Maryland State Senator Jamie Raskin, a constitutional law professor who does voting rights cases (he’s also chair of Montgomery County for Obama and running to serve as a Delegate), told me that the case is without merit: “The Equal Protection claim in this case is silly and would be thrown out even if it hadn’t been raised in the eleventh hour in a transparently political way. The claim boils down to the argument that it discriminates against teachers and other professionals to set up polling places in casinos for people who work there since these employees then get an unfair advantage in access to the polls. On this curious theory, of course, it would violate Equal Protection for some people to live two miles away from a polling place while others live on the same block. The irony is that most polling places are in public schools [where Nevada State Education Association members work]! Setting up polling stations in workplaces where there are tens of thousands of voters who would otherwise be unlikely to vote is perfectly rational. It’s also a public policy that progressives should celebrate and duplicate, not try to thwart.”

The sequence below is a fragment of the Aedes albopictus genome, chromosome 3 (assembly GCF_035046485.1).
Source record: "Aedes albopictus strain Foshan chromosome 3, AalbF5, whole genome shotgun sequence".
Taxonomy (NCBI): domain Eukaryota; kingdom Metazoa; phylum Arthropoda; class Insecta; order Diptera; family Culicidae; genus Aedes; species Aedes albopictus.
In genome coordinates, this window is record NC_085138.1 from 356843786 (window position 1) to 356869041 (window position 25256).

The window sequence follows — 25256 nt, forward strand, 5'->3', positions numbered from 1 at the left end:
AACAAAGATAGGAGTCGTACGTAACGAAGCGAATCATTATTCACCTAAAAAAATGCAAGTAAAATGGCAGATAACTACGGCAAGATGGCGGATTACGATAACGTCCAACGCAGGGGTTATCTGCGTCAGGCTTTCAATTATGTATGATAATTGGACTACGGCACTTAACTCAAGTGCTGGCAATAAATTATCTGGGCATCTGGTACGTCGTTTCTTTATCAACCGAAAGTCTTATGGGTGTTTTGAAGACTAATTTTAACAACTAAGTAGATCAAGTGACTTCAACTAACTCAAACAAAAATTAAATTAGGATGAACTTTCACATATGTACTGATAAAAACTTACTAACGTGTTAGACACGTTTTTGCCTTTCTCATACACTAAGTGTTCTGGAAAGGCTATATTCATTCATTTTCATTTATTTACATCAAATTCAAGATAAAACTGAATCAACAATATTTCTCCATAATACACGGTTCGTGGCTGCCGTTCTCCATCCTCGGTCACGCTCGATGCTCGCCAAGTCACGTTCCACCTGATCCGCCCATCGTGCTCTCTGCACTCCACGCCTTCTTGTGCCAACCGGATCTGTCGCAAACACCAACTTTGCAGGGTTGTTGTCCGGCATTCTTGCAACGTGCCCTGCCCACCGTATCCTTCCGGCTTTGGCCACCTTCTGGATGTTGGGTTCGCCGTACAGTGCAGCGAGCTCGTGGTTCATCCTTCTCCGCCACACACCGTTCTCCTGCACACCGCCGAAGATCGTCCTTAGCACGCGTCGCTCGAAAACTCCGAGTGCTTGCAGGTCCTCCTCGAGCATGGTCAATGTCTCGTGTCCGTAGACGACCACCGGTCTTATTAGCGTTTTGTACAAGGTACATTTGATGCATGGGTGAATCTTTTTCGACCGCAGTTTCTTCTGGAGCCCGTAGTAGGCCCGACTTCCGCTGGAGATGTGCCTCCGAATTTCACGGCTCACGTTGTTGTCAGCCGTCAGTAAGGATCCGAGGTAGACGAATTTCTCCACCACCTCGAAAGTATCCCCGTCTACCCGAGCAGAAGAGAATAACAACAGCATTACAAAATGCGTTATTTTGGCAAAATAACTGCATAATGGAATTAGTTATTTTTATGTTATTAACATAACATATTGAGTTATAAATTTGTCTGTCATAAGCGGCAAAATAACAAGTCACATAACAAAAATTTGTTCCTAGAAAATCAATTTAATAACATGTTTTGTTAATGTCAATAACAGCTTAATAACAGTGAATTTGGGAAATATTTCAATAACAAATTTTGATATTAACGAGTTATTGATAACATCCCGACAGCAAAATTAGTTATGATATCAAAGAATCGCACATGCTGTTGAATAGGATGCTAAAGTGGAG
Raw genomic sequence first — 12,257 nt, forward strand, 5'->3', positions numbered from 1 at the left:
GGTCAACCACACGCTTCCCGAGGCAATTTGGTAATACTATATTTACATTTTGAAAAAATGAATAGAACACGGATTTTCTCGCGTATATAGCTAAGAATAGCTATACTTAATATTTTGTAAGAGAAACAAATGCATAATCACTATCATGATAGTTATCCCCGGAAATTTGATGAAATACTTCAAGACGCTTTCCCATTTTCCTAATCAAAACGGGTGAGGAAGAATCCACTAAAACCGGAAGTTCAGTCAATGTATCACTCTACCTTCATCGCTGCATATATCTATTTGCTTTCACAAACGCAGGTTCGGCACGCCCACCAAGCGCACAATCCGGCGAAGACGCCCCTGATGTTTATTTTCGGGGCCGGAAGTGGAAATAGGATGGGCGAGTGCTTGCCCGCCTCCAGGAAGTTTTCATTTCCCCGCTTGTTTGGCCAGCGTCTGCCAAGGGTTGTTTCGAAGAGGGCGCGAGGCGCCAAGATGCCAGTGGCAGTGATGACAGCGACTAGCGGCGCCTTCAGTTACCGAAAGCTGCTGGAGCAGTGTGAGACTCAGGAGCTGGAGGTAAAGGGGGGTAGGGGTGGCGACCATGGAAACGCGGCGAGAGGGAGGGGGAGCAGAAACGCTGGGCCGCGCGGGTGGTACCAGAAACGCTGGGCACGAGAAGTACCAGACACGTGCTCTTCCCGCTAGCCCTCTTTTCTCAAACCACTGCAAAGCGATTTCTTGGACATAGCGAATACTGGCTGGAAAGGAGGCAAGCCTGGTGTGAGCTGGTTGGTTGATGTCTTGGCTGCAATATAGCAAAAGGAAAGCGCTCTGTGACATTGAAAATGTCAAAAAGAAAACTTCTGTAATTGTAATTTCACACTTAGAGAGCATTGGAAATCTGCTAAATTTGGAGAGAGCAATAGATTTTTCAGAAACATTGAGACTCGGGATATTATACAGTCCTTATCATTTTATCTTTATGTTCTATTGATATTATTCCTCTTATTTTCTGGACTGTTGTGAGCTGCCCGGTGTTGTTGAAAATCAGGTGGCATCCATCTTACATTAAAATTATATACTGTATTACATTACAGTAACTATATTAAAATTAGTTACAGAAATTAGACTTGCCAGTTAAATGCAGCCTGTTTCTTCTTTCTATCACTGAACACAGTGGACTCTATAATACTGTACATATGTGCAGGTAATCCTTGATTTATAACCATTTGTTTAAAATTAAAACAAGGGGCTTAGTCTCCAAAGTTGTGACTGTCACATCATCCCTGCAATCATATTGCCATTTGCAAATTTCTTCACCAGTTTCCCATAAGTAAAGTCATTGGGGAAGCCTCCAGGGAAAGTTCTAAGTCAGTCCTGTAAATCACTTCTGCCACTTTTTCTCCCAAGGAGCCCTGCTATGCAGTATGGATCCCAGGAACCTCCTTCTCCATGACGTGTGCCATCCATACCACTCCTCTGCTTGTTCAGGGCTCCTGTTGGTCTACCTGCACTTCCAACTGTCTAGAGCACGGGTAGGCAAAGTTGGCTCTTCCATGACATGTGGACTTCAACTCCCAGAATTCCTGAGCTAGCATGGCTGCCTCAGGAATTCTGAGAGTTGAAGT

D. Taylor, secretary-treasurer of Culinary Local 226, also felt that the Democratic Party should speak out strongly to defend the caucus sites. As he said to the New York Times, “I never thought we’d have people in the Democratic Party try to disenfranchise women, people of color and large numbers of working people in this state. I am sure every single elected official in Nevada will renounce it, and so will the Clinton campaign.”